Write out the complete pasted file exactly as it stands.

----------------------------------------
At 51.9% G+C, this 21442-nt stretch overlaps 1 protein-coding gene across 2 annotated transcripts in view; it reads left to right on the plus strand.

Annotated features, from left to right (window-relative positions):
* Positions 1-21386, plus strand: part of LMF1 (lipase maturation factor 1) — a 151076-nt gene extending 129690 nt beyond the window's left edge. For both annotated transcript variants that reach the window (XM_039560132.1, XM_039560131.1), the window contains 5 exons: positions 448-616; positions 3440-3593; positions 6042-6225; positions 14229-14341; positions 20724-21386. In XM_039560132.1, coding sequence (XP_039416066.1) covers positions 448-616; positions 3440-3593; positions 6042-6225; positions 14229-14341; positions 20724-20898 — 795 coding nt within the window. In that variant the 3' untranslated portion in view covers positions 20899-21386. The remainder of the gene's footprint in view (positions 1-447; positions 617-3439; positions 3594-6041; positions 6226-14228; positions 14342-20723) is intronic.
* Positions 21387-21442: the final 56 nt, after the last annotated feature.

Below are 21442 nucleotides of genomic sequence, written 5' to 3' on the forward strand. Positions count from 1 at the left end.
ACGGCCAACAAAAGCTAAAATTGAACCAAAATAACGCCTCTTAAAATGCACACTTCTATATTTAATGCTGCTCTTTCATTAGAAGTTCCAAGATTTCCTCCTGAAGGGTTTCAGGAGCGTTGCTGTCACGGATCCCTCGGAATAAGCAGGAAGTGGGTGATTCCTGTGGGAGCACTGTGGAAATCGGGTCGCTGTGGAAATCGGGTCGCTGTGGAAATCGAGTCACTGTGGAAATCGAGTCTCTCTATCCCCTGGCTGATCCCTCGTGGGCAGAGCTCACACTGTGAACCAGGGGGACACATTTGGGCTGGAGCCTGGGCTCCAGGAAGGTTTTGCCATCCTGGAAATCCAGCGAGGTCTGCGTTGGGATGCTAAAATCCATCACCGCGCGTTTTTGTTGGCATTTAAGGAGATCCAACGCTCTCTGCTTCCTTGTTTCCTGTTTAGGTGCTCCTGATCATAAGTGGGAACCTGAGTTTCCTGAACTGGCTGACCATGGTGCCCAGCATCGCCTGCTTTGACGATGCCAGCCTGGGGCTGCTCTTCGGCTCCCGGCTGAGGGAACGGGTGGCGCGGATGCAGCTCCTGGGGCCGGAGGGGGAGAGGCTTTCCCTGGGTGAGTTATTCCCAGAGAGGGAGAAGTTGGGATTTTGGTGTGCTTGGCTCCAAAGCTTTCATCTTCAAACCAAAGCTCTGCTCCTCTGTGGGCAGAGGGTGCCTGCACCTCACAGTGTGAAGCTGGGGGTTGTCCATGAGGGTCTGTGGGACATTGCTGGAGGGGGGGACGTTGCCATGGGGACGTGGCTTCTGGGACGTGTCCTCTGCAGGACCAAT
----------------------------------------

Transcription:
At 51.9% G+C, this 21442-nt stretch overlaps 1 protein-coding gene across 2 annotated transcripts in view; it reads left to right on the plus strand.

Annotated features, from left to right (window-relative positions):
* Positions 1-21386, plus strand: part of LMF1 (lipase maturation factor 1) — a 151076-nt gene extending 129690 nt beyond the window's left edge. For both annotated transcript variants that reach the window (XM_039560132.1, XM_039560131.1), the window contains 5 exons: positions 448-616; positions 3440-3593; positions 6042-6225; positions 14229-14341; positions 20724-21386. In XM_039560132.1, coding sequence (XP_039416066.1) covers positions 448-616; positions 3440-3593; positions 6042-6225; positions 14229-14341; positions 20724-20898 — 795 coding nt within the window. In that variant the 3' untranslated portion in view covers positions 20899-21386. The remainder of the gene's footprint in view (positions 1-447; positions 617-3439; positions 3594-6041; positions 6226-14228; positions 14342-20723) is intronic.
* Positions 21387-21442: the final 56 nt, after the last annotated feature.

Below are 21442 nucleotides of genomic sequence, written 5' to 3' on the forward strand. Positions count from 1 at the left end.
ACGGCCAACAAAAGCTAAAATTGAACCAAAATAACGCCTCTTAAAATGCACACTTCTATATTTAATGCTGCTCTTTCATTAGAAGTTCCAAGATTTCCTCCTGAAGGGTTTCAGGAGCGTTGCTGTCACGGATCCCTCGGAATAAGCAGGAAGTGGGTGATTCCTGTGGGAGCACTGTGGAAATCGGGTCGCTGTGGAAATCGGGTCGCTGTGGAAATCGAGTCACTGTGGAAATCGAGTCTCTCTATCCCCTGGCTGATCCCTCGTGGGCAGAGCTCACACTGTGAACCAGGGGGACACATTTGGGCTGGAGCCTGGGCTCCAGGAAGGTTTTGCCATCCTGGAAATCCAGCGAGGTCTGCGTTGGGATGCTAAAATCCATCACCGCGCGTTTTTGTTGGCATTTAAGGAGATCCAACGCTCTCTGCTTCCTTGTTTCCTGTTTAGGTGCTCCTGATCATAAGTGGGAACCTGAGTTTCCTGAACTGGCTGACCATGGTGCCCAGCATCGCCTGCTTTGACGATGCCAGCCTGGGGCTGCTCTTCGGCTCCCGGCTGAGGGAACGGGTGGCGCGGATGCAGCTCCTGGGGCCGGAGGGGGAGAGGCTTTCCCTGGGTGAGTTATTCCCAGAGAGGGAGAAGTTGGGATTTTGGTGTGCTTGGCTCCAAAGCTTTCATCTTCAAACCAAAGCTCTGCTCCTCTGTGGGCAGAGGGTGCCTGCACCTCACAGTGTGAAGCTGGGGGTTGTCCATGAGGGTCTGTGGGACATTGCTGGAGGGGGGGACGTTGCCATGGGGACGTGGCTTCTGGGACGTGTCCTCTGCAGGACCAAT